I have never done it but my husband has traveled alone for most of his adult life. Today I thought that it would be nice to share some of the insights that he has had about traveling alone.
No matter where you are in the world, a journey can take different shapes and sizes, no matter if you spend the weekend in another city or country each trip is unique. This can be said no matter what. Whether you choose to travel alone or as a group is up to you.
But when you travel as a family you are certainly not looking for the same experience as when traveling alone.
First decide what the objectives of the trip are, in clear terms. What are you looking for? It is important to be clear before leaving to ask the right questions about the reason for your trip.
For my husband it was to go beyond beyond the limits, to test himself. Other travelers attempt to claim a certain spirituality, or even a connection with nature. Just to get aways isn't the right reason, because what you are trying to escape is internal, not external. What I am saying is that it is important to leave for the right reasons.
And it is even more important to take precautions.
My husband had traveled a lot with his family growing up. It was something that he was used to and it was a chance for him to learn something very important.
A trip alone requires more vigilance than when you travel together. There is no room to take reckless risks and if you will be traveling outside of the country you need to learn about security in your destination country. Though this goes for both genders, it is especially true for women who sometimes have to take more precautions in some countries than in others.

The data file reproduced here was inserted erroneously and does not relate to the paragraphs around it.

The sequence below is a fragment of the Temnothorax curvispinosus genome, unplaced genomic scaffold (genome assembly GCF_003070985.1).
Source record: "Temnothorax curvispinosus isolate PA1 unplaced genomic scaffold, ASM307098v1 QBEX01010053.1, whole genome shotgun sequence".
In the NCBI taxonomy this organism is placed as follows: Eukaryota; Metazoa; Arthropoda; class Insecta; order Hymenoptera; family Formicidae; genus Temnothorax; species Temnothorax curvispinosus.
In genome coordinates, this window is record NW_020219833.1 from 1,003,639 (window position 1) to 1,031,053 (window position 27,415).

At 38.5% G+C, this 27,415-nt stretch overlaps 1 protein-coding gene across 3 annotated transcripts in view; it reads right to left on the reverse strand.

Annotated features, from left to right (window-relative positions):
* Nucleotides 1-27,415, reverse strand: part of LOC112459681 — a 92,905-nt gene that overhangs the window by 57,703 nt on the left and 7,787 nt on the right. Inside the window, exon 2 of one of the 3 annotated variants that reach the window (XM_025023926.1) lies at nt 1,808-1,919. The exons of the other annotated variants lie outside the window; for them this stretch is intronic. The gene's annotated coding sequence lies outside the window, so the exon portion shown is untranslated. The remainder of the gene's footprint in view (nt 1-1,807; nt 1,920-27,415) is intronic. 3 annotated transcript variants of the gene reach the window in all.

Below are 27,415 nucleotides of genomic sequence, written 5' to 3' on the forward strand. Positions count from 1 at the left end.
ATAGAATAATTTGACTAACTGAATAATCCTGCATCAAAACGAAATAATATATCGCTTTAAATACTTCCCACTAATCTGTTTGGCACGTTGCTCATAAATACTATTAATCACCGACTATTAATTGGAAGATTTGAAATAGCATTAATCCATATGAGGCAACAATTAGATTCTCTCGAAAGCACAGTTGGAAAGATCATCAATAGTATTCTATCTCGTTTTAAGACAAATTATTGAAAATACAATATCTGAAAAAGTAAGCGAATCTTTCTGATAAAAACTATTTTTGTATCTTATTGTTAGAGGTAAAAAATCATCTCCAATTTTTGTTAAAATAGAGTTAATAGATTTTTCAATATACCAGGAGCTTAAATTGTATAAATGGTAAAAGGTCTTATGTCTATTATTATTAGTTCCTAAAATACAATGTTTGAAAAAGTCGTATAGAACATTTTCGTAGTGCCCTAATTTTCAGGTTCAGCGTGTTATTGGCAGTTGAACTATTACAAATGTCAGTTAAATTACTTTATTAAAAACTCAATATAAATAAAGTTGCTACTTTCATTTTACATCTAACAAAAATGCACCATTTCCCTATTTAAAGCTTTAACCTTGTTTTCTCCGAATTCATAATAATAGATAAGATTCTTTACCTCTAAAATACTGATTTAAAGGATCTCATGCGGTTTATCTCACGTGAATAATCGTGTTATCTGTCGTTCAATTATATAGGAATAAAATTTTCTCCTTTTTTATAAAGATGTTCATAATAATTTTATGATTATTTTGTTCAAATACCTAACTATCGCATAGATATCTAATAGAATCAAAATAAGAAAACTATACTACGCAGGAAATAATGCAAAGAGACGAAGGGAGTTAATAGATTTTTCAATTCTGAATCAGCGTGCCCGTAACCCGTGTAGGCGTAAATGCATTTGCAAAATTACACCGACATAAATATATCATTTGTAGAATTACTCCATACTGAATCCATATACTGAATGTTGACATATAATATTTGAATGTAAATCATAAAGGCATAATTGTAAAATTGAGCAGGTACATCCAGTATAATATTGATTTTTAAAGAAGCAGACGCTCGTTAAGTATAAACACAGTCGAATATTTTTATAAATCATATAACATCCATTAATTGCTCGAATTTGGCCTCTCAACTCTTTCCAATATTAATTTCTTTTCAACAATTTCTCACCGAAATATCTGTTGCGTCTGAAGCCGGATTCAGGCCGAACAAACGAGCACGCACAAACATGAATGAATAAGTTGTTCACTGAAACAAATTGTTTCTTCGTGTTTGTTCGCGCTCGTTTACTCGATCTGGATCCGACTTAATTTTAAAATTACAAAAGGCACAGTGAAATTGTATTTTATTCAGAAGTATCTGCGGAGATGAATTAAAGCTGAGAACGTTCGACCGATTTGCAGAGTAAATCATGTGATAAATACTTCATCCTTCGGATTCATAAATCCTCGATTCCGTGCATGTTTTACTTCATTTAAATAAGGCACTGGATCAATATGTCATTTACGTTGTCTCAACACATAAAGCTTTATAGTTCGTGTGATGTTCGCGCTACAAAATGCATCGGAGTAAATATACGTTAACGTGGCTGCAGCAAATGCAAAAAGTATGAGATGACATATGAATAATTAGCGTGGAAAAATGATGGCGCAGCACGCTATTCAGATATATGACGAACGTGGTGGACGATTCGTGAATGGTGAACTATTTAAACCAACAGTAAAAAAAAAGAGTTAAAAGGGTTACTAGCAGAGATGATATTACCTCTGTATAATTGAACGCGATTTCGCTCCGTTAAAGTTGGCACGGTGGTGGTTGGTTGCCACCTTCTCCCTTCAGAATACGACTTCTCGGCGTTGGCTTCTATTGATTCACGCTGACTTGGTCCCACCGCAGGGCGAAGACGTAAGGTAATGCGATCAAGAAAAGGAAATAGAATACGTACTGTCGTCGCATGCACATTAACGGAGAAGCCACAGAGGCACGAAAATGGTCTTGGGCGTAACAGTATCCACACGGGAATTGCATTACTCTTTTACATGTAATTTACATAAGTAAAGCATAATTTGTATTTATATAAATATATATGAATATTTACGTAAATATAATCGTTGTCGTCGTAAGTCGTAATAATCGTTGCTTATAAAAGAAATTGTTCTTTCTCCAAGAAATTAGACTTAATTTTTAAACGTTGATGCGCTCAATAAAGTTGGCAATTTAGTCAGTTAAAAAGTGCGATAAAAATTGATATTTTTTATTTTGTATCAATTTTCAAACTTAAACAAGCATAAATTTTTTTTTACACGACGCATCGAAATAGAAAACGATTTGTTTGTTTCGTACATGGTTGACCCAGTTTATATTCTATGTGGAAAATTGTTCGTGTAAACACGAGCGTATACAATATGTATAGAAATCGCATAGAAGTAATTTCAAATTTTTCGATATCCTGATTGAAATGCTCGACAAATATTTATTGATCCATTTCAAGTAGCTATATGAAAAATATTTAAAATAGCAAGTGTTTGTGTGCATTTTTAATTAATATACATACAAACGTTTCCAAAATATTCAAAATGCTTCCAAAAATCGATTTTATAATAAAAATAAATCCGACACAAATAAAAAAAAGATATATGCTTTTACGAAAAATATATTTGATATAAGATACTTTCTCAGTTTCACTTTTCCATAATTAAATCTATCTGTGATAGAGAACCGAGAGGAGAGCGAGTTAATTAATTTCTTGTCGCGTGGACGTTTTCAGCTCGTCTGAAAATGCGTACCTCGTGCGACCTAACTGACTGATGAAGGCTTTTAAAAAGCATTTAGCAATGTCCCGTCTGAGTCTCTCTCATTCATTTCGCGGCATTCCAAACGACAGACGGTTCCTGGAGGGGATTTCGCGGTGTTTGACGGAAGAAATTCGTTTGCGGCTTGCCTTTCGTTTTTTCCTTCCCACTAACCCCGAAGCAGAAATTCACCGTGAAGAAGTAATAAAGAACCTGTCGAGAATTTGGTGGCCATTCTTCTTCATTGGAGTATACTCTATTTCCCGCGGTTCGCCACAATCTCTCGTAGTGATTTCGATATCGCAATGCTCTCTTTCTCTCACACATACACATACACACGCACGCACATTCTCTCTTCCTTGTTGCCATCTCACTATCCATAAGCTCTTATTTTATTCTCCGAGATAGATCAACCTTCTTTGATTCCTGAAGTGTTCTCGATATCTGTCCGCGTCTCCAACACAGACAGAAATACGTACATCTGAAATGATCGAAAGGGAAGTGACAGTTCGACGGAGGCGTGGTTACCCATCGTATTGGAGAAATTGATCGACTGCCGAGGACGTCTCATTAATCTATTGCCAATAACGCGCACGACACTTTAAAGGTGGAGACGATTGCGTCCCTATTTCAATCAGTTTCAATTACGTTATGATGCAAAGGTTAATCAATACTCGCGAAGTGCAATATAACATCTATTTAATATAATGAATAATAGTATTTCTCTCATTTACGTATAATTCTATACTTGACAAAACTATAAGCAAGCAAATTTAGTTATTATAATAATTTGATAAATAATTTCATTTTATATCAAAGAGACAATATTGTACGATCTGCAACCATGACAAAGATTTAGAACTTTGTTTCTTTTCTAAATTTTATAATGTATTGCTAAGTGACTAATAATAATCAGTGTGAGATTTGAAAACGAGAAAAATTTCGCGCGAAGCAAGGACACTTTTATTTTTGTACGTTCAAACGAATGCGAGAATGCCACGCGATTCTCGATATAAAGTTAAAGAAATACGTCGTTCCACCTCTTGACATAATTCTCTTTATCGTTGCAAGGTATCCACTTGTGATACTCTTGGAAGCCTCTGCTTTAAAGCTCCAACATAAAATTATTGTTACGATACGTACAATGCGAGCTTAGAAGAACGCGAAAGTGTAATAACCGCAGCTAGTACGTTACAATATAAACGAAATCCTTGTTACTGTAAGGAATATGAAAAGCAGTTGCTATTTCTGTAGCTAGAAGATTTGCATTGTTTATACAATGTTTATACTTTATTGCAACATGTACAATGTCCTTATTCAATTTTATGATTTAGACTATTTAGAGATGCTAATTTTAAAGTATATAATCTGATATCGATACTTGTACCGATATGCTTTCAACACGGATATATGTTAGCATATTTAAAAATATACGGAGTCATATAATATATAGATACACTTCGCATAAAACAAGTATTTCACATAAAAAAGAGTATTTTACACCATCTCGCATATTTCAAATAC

While my husband has been traveling for many years I would really encourage you to consider going with somebody else.
If you feel ready to travel alone, however, set your goals for the trip. If you travel alone for the purpose of meeting people it really sounds like you should have somebody join you on the trip. Each trip alone is made of short encounters and long stretches of solitude. For my husband loneliness is not necessarily negative at times, nor is it something that he registers in a different way as you and I do. For him, these still moments as he calls them, can be a very rewarding element.
In my mind this creates a lot of apprehensions, because I am afraid of loneliness and not sharing these precious moments with somebody that I love. It might be true that I may see a landscape that would take my breath away, but without somebody to share it with it is empty. As you may recall I mentioned earlier that you need to have reasons for your trip, in moments of loneliness you need to remember them. This allows my husband to enjoy these unique moments, turning them into enjoyable moments. Sharing is different. During a trip alone, there are many ways to stay connected; exchange a smile with a passerby, chat with the locals, maintain a connection with the outside by writing, or capturing certain moments in a picture of video to show your family when you are back home.
They seem to be positive, it allowed my husband to learn something new every day and I think that it was important in allowing him to develop his extraordinary adaptability! You get to learn to be resourceful, you gain confidence, and you get out of your comfort zone.
Here are a few of the ways my husband has learned to overcome these trips and keep his goals in sigh: observe your progress, trust yourself, motivate yourself through the experiences of other travelers like you, and keep a journal.
For many it is an adventure that turns into a form of accomplishment when it is over. For many of us it is an adventure outside of our comfort zone; it provides opportunities for you to meet the goals you could have set yourself, as well as discover aspects at home that you would not have looked at the same way.
But it is also laced with risk.